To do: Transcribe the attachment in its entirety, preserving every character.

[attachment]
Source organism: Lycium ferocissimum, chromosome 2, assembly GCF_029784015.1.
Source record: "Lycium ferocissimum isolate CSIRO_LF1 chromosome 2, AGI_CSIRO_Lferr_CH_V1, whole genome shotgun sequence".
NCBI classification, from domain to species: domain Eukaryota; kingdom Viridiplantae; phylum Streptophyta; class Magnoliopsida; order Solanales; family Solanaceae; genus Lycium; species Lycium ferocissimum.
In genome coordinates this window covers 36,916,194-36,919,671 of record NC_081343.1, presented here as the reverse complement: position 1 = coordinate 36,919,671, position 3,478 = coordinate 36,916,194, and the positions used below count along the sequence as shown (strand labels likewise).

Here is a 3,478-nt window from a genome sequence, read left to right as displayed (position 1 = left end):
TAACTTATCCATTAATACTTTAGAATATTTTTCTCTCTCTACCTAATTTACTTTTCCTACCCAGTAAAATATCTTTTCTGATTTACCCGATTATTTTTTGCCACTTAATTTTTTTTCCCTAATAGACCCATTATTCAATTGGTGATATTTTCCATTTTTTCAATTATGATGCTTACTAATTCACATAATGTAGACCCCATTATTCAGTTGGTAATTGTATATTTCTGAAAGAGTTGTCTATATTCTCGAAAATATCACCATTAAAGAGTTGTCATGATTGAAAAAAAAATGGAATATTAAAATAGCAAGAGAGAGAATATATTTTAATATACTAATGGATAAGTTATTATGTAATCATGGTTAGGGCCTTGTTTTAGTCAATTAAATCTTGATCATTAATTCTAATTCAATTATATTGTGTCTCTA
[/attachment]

Source organism: Lycium ferocissimum, chromosome 2, assembly GCF_029784015.1.
Source record: "Lycium ferocissimum isolate CSIRO_LF1 chromosome 2, AGI_CSIRO_Lferr_CH_V1, whole genome shotgun sequence".
NCBI classification, from domain to species: domain Eukaryota; kingdom Viridiplantae; phylum Streptophyta; class Magnoliopsida; order Solanales; family Solanaceae; genus Lycium; species Lycium ferocissimum.
In genome coordinates this window covers 36,916,194-36,919,671 of record NC_081343.1, presented here as the reverse complement: position 1 = coordinate 36,919,671, position 3,478 = coordinate 36,916,194, and the positions used below count along the sequence as shown (strand labels likewise).

Here is a 3,478-nt window from a genome sequence, read left to right as displayed (position 1 = left end):
TAACTTATCCATTAATACTTTAGAATATTTTTCTCTCTCTACCTAATTTACTTTTCCTACCCAGTAAAATATCTTTTCTGATTTACCCGATTATTTTTTGCCACTTAATTTTTTTTCCCTAATAGACCCATTATTCAATTGGTGATATTTTCCATTTTTTCAATTATGATGCTTACTAATTCACATAATGTAGACCCCATTATTCAGTTGGTAATTGTATATTTCTGAAAGAGTTGTCTATATTCTCGAAAATATCACCATTAAAGAGTTGTCATGATTGAAAAAAAAATGGAATATTAAAATAGCAAGAGAGAGAATATATTTTAATATACTAATGGATAAGTTATTATGTAATCATGGTTAGGGCCTTGTTTTAGTCAATTAAATCTTGATCATTAATTCTAATTCAATTATATTGTGTCTCTA